THE BLOG
30/10/2017 10:53 GMT | Updated 30/10/2017 10:54 GMT

I've Met The World's Future Leaders, And They Give Me Hope

The vision of the strong leader single-handedly forcing through their agenda is not one that impresses the next generation of global policy makers.

The vision of the strong leader single-handedly forcing through their agenda is not one that impresses the next generation of global policy makers.

When we launched our Future Leaders Connect programme at the British Council this year, we asked the 11,000 applicants, aged 18-34, what they thought were important leadership skills and what they saw as the most difficult and urgent problems facing the world.

Despite a diverse range of applicants from ten very different countries (the UK, Egypt, India, Indonesia, Kenya, Mexico, Morocco, Nigeria, Pakistan, Tunisia, and the USA) there was a striking level of agreement on the key policy challenges facing the world.

Across all applications, education, environmental sustainability and climate change, and youth opportunities ranked first, second and third place respectively after we grouped the priorities into 29 themes.

Education and the environment were among the top three priorities of all but one of the nation's taking part.

Youth opportunities were a top priority in Kenya, Nigeria, Morocco and Tunisia; a reflection of the demographics of these nations where the median population age is between 18 and 21 and where youth unemployment is proportionately higher than in other global regions.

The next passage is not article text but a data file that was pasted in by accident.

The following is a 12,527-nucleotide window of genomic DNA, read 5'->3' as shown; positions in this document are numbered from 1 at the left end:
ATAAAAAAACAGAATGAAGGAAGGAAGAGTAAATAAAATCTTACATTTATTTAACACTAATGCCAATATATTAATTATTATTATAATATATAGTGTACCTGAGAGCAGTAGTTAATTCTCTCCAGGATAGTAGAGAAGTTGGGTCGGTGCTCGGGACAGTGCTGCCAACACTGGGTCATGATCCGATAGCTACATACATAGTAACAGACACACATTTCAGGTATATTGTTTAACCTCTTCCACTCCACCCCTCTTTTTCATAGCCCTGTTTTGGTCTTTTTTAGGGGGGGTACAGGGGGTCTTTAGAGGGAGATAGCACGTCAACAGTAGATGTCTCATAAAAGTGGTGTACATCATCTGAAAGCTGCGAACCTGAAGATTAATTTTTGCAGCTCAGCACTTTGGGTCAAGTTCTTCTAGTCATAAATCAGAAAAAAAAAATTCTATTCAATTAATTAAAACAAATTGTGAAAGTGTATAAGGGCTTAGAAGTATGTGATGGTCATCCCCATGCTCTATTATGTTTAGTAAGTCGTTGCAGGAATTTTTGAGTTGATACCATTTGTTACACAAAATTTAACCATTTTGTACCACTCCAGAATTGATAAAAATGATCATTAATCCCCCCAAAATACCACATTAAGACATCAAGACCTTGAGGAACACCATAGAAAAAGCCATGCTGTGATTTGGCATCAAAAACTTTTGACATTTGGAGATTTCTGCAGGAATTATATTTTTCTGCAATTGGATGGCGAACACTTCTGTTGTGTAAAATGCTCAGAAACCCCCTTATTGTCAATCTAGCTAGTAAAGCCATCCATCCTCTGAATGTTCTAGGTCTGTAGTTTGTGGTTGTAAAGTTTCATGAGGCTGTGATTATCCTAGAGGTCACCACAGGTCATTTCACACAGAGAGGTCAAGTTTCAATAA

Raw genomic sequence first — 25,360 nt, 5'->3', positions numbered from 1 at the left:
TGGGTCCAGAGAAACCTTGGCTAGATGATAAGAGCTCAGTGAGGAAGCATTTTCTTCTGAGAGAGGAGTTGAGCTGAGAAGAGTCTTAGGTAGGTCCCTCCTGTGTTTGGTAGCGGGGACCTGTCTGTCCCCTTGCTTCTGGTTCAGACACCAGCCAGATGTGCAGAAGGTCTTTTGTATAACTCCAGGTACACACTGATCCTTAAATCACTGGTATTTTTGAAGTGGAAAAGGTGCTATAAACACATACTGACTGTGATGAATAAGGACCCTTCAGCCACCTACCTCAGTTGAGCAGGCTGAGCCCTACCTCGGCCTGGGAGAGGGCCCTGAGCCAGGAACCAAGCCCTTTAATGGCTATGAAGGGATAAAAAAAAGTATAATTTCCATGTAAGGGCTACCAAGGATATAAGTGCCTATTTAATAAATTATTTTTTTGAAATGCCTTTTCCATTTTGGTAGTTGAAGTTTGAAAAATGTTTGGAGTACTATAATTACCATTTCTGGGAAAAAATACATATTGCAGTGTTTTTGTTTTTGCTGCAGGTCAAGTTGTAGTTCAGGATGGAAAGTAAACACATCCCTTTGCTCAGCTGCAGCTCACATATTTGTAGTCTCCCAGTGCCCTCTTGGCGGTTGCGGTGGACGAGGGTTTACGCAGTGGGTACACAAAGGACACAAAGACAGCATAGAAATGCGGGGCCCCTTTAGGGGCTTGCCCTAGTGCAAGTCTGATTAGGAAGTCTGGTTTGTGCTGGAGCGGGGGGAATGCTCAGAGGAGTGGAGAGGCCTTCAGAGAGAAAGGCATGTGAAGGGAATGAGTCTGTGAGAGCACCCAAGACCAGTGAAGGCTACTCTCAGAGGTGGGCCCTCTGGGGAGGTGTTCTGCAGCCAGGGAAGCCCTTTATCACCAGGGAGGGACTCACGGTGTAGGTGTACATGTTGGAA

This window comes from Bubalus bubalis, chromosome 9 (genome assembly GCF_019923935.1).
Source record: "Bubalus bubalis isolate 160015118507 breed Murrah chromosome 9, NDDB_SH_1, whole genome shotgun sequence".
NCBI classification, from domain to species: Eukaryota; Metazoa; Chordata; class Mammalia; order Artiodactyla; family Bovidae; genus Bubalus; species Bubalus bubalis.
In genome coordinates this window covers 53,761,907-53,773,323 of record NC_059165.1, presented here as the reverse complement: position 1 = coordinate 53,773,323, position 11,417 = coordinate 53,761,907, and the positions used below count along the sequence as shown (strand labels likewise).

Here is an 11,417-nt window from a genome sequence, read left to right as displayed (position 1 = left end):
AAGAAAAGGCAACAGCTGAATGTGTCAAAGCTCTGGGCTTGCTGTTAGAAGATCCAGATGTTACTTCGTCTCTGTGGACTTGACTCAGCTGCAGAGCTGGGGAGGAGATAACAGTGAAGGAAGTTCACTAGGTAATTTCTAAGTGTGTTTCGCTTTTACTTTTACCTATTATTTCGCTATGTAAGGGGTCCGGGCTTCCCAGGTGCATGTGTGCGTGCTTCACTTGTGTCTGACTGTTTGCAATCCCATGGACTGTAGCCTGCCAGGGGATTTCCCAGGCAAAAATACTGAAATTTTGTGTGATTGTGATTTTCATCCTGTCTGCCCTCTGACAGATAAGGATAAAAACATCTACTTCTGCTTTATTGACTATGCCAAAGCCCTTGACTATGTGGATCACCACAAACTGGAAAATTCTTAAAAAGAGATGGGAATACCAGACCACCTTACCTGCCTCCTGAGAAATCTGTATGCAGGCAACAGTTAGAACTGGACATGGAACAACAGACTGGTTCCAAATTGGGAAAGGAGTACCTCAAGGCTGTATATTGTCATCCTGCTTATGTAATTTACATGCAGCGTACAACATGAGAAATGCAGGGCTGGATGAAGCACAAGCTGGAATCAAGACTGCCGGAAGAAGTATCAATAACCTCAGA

It was also a priority in the UK, perhaps a reflection of the rise of the first generation to be less well off than their parents.

The full results are published in our report Generation Rising.

When asked about their conception of leadership, the most highly rated quality for a leader across all 11 countries was 'collaboration and teamwork'.

It is a consensual approach to leadership that appeals to young people, not the more traditional pictures of strong-minded individuals forging their own way ahead.

Applicants put little value on knowledge and experience, and 'hard skills' such as management and professional skills, were given a lower priority.

This was one of the pillars of our Future Leaders Connect programme: to teach skills that will be needed in policy making and to take charge in the professional world.

Last week I spent a day with the 50 participants in Westminster to talk about their visions for the future and what they had taken away from the programme.

The nine-day programme has been a strong bonding experience, both between those taking part and with the UK as we introduced the group to the workings of our political and media institutions.

On October 23, they joined The Elders, the prestigious group of former national leaders, including Ban Ki Moon and Kofi Annan, on their #walktogether event, from Trafalgar Square in memory of the group's founder Nelson Mandela.

Following the walk they spent the evening discussing key issues with them in an event that was broadcast live online and that you can watch here.

The conversation was a unique opportunity to explore the connection between the political experience that comes with age and the fresh perspectives of young leaders who will be at the forefront of global change.

We should take confidence from the fact that our Future Leaders choose to face global problems with an international and cooperative outlook.

I've met them and can only say how impressive they are. They give me hope that the world will be inherited by safe hands, cool heads and open hearts.